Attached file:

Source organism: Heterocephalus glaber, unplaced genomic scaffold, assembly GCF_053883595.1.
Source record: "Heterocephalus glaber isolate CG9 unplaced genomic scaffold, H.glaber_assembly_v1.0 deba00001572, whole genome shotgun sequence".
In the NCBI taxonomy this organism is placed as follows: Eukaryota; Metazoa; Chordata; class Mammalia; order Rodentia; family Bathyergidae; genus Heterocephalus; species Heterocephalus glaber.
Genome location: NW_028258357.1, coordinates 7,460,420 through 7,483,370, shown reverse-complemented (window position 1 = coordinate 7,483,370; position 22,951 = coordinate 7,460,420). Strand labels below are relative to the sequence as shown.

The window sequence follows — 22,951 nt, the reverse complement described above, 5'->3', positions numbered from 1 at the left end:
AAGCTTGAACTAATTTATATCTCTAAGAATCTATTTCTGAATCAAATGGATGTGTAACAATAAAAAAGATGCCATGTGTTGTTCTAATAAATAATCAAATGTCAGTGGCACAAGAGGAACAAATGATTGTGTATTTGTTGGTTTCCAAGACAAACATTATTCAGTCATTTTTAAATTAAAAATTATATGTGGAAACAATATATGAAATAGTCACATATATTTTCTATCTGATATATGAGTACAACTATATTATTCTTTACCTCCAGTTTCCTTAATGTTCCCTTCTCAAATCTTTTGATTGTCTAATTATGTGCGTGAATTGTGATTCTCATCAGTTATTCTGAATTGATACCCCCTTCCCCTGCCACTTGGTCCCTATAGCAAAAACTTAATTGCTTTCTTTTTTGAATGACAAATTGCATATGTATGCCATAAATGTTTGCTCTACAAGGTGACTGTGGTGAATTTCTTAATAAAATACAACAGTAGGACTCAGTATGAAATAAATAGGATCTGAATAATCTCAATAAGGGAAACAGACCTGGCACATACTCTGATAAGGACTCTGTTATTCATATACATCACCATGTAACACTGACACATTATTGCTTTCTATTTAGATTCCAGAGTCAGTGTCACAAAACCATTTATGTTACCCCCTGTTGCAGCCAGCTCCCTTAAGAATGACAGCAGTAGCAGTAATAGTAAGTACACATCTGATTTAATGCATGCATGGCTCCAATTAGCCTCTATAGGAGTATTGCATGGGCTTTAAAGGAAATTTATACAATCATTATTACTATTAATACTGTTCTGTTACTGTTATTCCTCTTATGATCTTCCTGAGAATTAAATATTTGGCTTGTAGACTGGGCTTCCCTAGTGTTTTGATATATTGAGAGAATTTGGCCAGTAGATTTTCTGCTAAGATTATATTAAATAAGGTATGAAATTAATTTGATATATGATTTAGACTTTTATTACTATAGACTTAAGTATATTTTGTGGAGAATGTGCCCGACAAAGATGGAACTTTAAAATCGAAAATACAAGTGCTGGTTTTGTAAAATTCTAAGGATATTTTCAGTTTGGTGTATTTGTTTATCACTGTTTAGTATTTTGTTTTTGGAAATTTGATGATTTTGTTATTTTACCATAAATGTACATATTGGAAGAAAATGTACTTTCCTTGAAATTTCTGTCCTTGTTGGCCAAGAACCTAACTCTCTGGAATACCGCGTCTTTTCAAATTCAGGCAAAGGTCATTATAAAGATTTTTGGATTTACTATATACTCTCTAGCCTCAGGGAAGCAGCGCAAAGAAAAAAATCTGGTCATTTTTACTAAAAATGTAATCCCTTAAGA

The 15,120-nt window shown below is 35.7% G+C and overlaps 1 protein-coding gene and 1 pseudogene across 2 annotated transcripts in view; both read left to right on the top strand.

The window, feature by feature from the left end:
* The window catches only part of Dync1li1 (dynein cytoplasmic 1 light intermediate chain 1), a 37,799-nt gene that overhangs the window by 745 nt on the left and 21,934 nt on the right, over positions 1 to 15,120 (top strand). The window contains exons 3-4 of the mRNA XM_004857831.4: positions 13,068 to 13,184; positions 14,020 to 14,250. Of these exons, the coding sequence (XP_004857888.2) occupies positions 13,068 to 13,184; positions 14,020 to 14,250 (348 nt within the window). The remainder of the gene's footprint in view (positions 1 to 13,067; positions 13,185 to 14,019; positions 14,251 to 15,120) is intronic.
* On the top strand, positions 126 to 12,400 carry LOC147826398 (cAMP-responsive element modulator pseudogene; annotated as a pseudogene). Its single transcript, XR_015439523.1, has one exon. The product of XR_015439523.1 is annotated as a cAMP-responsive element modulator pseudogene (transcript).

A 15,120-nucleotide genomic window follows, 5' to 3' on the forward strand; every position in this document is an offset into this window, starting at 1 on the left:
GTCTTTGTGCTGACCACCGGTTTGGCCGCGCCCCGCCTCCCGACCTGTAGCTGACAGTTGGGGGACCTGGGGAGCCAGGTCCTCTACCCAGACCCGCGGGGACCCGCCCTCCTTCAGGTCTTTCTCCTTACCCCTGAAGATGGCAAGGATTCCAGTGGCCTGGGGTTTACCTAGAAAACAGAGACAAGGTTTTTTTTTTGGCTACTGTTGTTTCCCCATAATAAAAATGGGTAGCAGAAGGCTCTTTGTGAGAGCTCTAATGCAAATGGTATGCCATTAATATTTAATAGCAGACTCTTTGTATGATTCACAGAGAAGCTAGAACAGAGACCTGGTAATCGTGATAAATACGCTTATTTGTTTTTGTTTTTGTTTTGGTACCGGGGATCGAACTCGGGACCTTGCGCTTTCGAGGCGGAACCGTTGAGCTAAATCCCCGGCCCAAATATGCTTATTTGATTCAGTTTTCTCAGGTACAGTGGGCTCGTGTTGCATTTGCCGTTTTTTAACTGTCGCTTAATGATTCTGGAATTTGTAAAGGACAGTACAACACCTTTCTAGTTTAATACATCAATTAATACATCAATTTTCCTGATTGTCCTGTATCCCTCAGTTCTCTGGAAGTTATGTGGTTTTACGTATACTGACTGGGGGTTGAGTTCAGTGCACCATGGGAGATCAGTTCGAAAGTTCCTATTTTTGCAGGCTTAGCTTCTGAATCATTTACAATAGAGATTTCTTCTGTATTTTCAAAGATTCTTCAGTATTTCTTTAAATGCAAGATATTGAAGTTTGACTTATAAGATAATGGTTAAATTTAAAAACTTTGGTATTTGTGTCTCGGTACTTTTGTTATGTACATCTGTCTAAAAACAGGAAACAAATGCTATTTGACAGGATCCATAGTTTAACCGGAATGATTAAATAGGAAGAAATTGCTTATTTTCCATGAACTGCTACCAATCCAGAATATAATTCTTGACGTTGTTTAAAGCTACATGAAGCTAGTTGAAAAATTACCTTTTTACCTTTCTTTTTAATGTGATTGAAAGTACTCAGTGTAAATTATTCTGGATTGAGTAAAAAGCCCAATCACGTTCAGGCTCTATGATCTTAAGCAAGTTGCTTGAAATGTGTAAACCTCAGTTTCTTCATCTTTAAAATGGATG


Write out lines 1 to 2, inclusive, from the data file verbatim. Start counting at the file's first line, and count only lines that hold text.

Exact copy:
Source organism: Heterocephalus glaber, unplaced genomic scaffold, assembly GCF_053883595.1.
Source record: "Heterocephalus glaber isolate CG9 unplaced genomic scaffold, H.glaber_assembly_v1.0 deba00001572, whole genome shotgun sequence".